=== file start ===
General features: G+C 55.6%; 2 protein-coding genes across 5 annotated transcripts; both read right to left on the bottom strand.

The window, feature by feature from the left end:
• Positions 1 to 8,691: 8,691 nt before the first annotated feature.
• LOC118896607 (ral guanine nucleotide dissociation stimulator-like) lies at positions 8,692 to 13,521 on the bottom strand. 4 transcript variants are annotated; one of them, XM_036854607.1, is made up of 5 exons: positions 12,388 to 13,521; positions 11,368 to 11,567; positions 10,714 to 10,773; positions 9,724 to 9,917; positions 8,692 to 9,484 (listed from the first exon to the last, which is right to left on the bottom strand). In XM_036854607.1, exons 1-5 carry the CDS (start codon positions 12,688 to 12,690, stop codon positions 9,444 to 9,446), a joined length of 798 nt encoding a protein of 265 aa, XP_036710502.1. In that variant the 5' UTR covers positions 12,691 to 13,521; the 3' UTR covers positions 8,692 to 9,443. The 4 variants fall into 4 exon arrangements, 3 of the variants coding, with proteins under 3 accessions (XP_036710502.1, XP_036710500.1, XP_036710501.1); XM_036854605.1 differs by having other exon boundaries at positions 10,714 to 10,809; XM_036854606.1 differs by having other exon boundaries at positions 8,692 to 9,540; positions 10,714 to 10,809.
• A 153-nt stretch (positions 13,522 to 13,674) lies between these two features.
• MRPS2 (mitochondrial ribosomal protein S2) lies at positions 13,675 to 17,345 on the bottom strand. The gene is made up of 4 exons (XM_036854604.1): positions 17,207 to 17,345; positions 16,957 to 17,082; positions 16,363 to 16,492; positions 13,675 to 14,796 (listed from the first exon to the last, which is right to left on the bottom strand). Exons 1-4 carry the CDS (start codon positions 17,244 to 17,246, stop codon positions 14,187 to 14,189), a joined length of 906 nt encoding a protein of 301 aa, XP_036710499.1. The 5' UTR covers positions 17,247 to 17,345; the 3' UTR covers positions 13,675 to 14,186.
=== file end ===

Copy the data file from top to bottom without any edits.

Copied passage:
General features: G+C 55.6%; 2 protein-coding genes across 5 annotated transcripts; both read right to left on the bottom strand.

The window, feature by feature from the left end:
• Positions 1 to 8,691: 8,691 nt before the first annotated feature.
• LOC118896607 (ral guanine nucleotide dissociation stimulator-like) lies at positions 8,692 to 13,521 on the bottom strand. 4 transcript variants are annotated; one of them, XM_036854607.1, is made up of 5 exons: positions 12,388 to 13,521; positions 11,368 to 11,567; positions 10,714 to 10,773; positions 9,724 to 9,917; positions 8,692 to 9,484 (listed from the first exon to the last, which is right to left on the bottom strand). In XM_036854607.1, exons 1-5 carry the CDS (start codon positions 12,688 to 12,690, stop codon positions 9,444 to 9,446), a joined length of 798 nt encoding a protein of 265 aa, XP_036710502.1. In that variant the 5' UTR covers positions 12,691 to 13,521; the 3' UTR covers positions 8,692 to 9,443. The 4 variants fall into 4 exon arrangements, 3 of the variants coding, with proteins under 3 accessions (XP_036710502.1, XP_036710500.1, XP_036710501.1); XM_036854605.1 differs by having other exon boundaries at positions 10,714 to 10,809; XM_036854606.1 differs by having other exon boundaries at positions 8,692 to 9,540; positions 10,714 to 10,809.
• A 153-nt stretch (positions 13,522 to 13,674) lies between these two features.
• MRPS2 (mitochondrial ribosomal protein S2) lies at positions 13,675 to 17,345 on the bottom strand. The gene is made up of 4 exons (XM_036854604.1): positions 17,207 to 17,345; positions 16,957 to 17,082; positions 16,363 to 16,492; positions 13,675 to 14,796 (listed from the first exon to the last, which is right to left on the bottom strand). Exons 1-4 carry the CDS (start codon positions 17,244 to 17,246, stop codon positions 14,187 to 14,189), a joined length of 906 nt encoding a protein of 301 aa, XP_036710499.1. The 5' UTR covers positions 17,247 to 17,345; the 3' UTR covers positions 13,675 to 14,186.